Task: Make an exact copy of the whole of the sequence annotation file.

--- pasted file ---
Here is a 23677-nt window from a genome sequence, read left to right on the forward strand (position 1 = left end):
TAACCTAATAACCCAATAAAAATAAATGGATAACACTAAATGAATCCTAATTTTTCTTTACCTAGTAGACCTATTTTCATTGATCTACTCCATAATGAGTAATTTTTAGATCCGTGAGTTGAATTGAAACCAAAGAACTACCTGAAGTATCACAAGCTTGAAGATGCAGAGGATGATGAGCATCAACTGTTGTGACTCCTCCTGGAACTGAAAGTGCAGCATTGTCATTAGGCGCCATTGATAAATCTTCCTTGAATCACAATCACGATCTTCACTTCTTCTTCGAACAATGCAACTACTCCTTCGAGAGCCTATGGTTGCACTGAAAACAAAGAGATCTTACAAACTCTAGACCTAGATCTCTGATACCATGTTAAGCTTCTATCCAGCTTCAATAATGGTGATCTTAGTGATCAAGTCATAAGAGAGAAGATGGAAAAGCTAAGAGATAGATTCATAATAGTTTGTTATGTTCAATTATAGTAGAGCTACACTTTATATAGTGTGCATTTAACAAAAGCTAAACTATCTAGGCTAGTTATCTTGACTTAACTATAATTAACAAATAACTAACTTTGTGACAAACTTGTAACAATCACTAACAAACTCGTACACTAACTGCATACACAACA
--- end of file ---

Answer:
Here is a 23677-nt window from a genome sequence, read left to right on the forward strand (position 1 = left end):
TAACCTAATAACCCAATAAAAATAAATGGATAACACTAAATGAATCCTAATTTTTCTTTACCTAGTAGACCTATTTTCATTGATCTACTCCATAATGAGTAATTTTTAGATCCGTGAGTTGAATTGAAACCAAAGAACTACCTGAAGTATCACAAGCTTGAAGATGCAGAGGATGATGAGCATCAACTGTTGTGACTCCTCCTGGAACTGAAAGTGCAGCATTGTCATTAGGCGCCATTGATAAATCTTCCTTGAATCACAATCACGATCTTCACTTCTTCTTCGAACAATGCAACTACTCCTTCGAGAGCCTATGGTTGCACTGAAAACAAAGAGATCTTACAAACTCTAGACCTAGATCTCTGATACCATGTTAAGCTTCTATCCAGCTTCAATAATGGTGATCTTAGTGATCAAGTCATAAGAGAGAAGATGGAAAAGCTAAGAGATAGATTCATAATAGTTTGTTATGTTCAATTATAGTAGAGCTACACTTTATATAGTGTGCATTTAACAAAAGCTAAACTATCTAGGCTAGTTATCTTGACTTAACTATAATTAACAAATAACTAACTTTGTGACAAACTTGTAACAATCACTAACAAACTCGTACACTAACTGCATACACAACA